Fort Ridgely, which was then in a state of siege. Our advent at the Fort
was hailed with delight, for the little garrison was pretty well tired
out with the fighting and watching that they had had on their hands for
the eight days previous. Barricades had been erected at all weak points,
but the Indians so far outnumbered the soldiers that they approached near
enough to fire the wooden buildings of the fort proper in many places.

Our march to Fort Ridgely was the first we had made as an entire
organization, and under an able commanding officer we profited by it. On
the way we found the dead body of a colored man from St. Paul by the name
of Taylor. He was a barber by trade, but also quite a noted gambler, and
had been up to the agency to get his share of the money when the Indians
got their pay.

He played one game too many, and lost - his life.

Before we reached the Fort the Indians took alarm and sullenly retreated
upon our approach, after having done all possible damage to men and
property. As we entered, the brave little garrison accompanied by the
women and children turned out to greet us, and a right joyous time we
had. A detachment of thirty men of the Fifth Minnesota, under Captain
Marsh, the commander of the fort, upon receipt of news of the outbreak,
had marched in the direction of the Lower Sioux Agency, distant a few
miles. The Indians, perceiving the advance of this small detachment,
placed themselves in ambush in the long grass at the crossing of the
Minnesota River and awaited the oncoming of their unsuspecting victims,
and, when in the toils, they opened a terrific fire upon them, which
destroyed almost the entire party.

Colonel Sibley hurried forward supplies and ammunition for an extensive
campaign, for, from his knowledge of the Indians, he knew it was no boy's
play. The moving spirit among the hostiles was Little Crow, a wily old
chief, without principle, but active and influential. He had harangued
his people into the belief that the fight going on among the whites in
the South had drawn off all the able-bodied men, leaving none but old
men, women and children. "Now," he said, "is the time to strike for
Minnesota. These fertile fields, stolen from us, are ours; the buffalo
are gone; we have no food, and our women and children are starving. Let
the warriors assemble in war paint and drive the pale-faces from the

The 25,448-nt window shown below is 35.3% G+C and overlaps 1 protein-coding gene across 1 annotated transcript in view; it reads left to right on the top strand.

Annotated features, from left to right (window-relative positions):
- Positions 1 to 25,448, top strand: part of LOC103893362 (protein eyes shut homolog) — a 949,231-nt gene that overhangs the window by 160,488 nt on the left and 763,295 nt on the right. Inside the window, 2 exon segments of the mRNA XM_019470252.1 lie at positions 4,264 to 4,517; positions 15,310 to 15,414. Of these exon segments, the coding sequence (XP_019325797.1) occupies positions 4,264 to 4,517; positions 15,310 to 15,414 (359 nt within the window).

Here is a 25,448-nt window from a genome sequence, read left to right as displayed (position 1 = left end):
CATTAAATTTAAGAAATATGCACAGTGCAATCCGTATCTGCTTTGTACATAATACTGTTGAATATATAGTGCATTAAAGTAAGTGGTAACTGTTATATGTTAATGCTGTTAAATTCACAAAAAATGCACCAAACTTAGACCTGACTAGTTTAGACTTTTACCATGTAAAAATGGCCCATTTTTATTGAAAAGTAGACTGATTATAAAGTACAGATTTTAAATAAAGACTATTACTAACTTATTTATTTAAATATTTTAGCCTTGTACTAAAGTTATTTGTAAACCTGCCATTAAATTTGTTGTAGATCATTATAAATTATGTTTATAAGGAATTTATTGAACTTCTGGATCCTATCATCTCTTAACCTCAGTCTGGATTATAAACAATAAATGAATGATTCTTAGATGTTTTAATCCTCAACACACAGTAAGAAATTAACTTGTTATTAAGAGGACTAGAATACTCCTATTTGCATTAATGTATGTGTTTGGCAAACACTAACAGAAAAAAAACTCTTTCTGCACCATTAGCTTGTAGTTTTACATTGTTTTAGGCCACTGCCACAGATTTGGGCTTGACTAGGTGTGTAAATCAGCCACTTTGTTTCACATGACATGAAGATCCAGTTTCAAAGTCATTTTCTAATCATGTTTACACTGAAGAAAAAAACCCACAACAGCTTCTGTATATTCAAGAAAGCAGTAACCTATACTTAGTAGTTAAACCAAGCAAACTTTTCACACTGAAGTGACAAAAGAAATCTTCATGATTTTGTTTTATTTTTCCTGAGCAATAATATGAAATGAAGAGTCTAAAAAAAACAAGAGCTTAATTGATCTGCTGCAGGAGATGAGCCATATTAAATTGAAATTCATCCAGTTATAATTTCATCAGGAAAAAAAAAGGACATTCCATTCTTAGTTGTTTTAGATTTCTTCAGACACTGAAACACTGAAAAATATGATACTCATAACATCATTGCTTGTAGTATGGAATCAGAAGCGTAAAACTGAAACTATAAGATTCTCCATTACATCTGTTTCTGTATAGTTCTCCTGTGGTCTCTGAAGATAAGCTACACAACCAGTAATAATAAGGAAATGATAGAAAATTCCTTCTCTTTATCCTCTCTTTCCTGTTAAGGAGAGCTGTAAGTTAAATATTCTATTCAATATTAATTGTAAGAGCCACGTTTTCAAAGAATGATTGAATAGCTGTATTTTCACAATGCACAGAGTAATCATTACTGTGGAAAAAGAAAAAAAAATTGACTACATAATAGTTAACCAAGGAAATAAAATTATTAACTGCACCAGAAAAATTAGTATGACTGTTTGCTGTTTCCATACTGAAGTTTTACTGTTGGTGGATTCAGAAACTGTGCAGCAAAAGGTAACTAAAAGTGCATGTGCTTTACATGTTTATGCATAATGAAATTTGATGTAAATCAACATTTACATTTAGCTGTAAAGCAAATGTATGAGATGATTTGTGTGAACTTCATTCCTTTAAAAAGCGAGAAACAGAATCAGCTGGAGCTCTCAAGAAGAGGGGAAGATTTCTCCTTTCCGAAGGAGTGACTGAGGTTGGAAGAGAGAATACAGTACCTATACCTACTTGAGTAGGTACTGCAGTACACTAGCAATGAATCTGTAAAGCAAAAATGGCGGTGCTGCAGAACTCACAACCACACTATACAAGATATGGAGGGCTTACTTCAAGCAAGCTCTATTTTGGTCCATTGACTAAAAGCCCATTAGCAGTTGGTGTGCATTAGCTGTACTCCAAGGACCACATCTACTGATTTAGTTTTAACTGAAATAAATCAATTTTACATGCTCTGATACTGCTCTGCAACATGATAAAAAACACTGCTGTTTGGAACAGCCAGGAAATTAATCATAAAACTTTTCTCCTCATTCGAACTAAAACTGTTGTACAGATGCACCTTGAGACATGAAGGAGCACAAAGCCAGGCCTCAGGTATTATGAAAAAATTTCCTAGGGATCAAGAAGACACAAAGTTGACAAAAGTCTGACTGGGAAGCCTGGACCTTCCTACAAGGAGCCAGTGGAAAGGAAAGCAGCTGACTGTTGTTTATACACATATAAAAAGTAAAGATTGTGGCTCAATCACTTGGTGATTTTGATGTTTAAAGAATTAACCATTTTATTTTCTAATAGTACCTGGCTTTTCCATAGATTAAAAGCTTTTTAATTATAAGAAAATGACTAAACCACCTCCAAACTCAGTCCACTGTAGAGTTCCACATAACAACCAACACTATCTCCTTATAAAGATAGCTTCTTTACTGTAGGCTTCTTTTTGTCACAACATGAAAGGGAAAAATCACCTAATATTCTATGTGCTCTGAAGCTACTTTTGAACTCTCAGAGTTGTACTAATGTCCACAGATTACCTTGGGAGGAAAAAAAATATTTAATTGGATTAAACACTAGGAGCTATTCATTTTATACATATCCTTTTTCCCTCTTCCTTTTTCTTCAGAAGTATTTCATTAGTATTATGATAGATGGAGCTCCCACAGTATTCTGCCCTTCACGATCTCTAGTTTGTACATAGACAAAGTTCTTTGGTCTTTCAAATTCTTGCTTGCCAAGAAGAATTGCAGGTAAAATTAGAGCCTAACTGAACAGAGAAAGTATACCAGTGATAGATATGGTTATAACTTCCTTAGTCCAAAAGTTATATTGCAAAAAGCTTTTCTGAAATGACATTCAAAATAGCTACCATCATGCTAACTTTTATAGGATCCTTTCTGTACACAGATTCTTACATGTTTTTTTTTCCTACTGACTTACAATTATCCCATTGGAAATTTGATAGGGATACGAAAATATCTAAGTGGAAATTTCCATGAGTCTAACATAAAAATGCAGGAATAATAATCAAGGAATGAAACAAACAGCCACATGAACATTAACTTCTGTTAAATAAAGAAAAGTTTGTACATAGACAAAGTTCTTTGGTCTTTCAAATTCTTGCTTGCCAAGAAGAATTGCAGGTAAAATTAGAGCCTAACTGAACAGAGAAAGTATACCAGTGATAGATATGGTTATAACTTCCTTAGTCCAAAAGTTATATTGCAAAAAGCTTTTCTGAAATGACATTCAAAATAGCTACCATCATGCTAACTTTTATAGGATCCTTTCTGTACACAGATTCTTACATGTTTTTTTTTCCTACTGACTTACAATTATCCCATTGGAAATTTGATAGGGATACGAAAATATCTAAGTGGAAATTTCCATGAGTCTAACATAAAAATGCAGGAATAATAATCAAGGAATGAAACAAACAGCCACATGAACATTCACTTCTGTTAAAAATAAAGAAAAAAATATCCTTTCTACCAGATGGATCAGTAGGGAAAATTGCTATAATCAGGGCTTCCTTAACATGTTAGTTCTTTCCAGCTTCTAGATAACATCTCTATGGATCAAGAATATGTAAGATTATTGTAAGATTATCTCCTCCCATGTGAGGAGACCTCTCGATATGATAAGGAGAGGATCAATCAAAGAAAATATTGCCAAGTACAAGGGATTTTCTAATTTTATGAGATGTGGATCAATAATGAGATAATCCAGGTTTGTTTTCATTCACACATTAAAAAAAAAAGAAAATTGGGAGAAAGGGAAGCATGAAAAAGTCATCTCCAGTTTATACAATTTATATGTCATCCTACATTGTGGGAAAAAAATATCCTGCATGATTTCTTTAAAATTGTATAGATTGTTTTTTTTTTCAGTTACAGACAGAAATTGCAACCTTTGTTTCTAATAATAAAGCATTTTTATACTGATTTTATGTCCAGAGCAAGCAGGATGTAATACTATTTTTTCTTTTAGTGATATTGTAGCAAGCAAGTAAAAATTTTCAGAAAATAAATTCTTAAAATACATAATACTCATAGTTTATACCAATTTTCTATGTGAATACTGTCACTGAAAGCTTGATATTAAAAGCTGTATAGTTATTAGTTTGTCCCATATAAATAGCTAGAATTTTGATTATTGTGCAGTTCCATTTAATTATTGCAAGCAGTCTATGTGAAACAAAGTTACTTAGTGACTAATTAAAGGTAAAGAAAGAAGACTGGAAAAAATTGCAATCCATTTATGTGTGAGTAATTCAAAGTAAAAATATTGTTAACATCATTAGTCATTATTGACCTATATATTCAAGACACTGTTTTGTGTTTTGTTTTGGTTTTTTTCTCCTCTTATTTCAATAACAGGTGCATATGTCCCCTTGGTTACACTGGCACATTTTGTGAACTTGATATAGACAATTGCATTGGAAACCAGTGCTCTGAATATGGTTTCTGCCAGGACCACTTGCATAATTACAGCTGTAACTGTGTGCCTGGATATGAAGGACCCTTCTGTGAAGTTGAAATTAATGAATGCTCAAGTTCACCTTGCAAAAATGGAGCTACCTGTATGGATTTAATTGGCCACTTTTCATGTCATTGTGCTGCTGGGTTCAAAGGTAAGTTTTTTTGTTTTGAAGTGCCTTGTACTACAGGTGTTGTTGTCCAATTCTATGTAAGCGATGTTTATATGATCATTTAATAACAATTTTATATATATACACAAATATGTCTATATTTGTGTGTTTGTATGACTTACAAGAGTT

face of the earth!" He told his people they could pitch their wigwams
the coming winter in St. Paul and hold high carnival in the legislative
halls. So widespread had the alarm became that it reached St. Paul and
Minneapolis, and "minute men" were on duty on the bluffs adjacent for
several days. In addition to the Sioux, the Chippewas and Winnebagoes
were becoming very restless, and this caused additional uneasiness in the
two cities.

Colonel Sibley, upon his arrival of the fort, sent out scouts to
ascertain the whereabouts of the Indians. The news they brought was that
a large camp of hostiles was located above the Yellow Medicine, where
they held as captives about four hundred white women and children, and
one white man. They also reported that the Indians were preparing to make
a raid on the small towns below the fort.

It was also known that a large number of citizens who had been killed
near the agency were yet unburied, and the fate of Captain Marsh and his
men was in doubt. To this end a small command was organized, as narrated
in another chapter, to go out to bury the dead and relieve Captain Marsh
and his men if they were found alive.



Company "A," of the Sixth Minnesota, together with two men each from
the other companies, were detailed to accompany a burial party, with
instructions to properly bury all bodies found, and, if possible,
ascertain the fate of Captain Marsh and his thirty men, who had gone out
to intercept the Indians at the Redwood Crossing. In addition to this
detail we had a small detachment of citizen cavalry, under Captain Joe
Anderson, to act as scouts.

Our little command numbered, all told, 153 - infantry, cavalry and
teamsters - and ninety-six horses, including twenty teams taken along